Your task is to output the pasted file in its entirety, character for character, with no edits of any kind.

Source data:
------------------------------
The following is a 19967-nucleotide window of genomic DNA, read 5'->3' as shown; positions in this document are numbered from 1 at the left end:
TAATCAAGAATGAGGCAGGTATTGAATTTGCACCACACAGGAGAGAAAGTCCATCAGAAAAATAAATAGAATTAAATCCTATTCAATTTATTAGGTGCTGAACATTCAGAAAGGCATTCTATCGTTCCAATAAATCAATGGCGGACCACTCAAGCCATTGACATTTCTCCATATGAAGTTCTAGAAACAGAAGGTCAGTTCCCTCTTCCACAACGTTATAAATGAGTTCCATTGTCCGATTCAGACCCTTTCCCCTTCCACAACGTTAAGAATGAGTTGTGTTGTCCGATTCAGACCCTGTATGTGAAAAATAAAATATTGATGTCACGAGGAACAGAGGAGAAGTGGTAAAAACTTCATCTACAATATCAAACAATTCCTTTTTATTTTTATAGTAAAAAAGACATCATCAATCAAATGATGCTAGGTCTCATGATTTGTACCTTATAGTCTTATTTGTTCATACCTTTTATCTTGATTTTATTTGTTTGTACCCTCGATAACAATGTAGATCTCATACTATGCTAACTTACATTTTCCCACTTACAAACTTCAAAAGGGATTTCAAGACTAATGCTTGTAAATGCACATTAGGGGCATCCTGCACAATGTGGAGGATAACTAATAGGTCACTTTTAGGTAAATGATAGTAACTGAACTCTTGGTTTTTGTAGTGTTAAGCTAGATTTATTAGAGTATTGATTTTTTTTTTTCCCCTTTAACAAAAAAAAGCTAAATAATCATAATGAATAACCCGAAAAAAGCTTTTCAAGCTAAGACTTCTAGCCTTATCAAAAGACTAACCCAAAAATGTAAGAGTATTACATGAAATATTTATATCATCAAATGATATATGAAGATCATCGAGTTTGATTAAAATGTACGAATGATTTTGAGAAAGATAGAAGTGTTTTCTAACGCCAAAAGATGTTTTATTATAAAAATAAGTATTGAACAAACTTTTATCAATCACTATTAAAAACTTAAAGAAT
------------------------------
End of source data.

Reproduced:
The following is a 19967-nucleotide window of genomic DNA, read 5'->3' as shown; positions in this document are numbered from 1 at the left end:
TAATCAAGAATGAGGCAGGTATTGAATTTGCACCACACAGGAGAGAAAGTCCATCAGAAAAATAAATAGAATTAAATCCTATTCAATTTATTAGGTGCTGAACATTCAGAAAGGCATTCTATCGTTCCAATAAATCAATGGCGGACCACTCAAGCCATTGACATTTCTCCATATGAAGTTCTAGAAACAGAAGGTCAGTTCCCTCTTCCACAACGTTATAAATGAGTTCCATTGTCCGATTCAGACCCTTTCCCCTTCCACAACGTTAAGAATGAGTTGTGTTGTCCGATTCAGACCCTGTATGTGAAAAATAAAATATTGATGTCACGAGGAACAGAGGAGAAGTGGTAAAAACTTCATCTACAATATCAAACAATTCCTTTTTATTTTTATAGTAAAAAAGACATCATCAATCAAATGATGCTAGGTCTCATGATTTGTACCTTATAGTCTTATTTGTTCATACCTTTTATCTTGATTTTATTTGTTTGTACCCTCGATAACAATGTAGATCTCATACTATGCTAACTTACATTTTCCCACTTACAAACTTCAAAAGGGATTTCAAGACTAATGCTTGTAAATGCACATTAGGGGCATCCTGCACAATGTGGAGGATAACTAATAGGTCACTTTTAGGTAAATGATAGTAACTGAACTCTTGGTTTTTGTAGTGTTAAGCTAGATTTATTAGAGTATTGATTTTTTTTTTTCCCCTTTAACAAAAAAAAGCTAAATAATCATAATGAATAACCCGAAAAAAGCTTTTCAAGCTAAGACTTCTAGCCTTATCAAAAGACTAACCCAAAAATGTAAGAGTATTACATGAAATATTTATATCATCAAATGATATATGAAGATCATCGAGTTTGATTAAAATGTACGAATGATTTTGAGAAAGATAGAAGTGTTTTCTAACGCCAAAAGATGTTTTATTATAAAAATAAGTATTGAACAAACTTTTATCAATCACTATTAAAAACTTAAAGAAT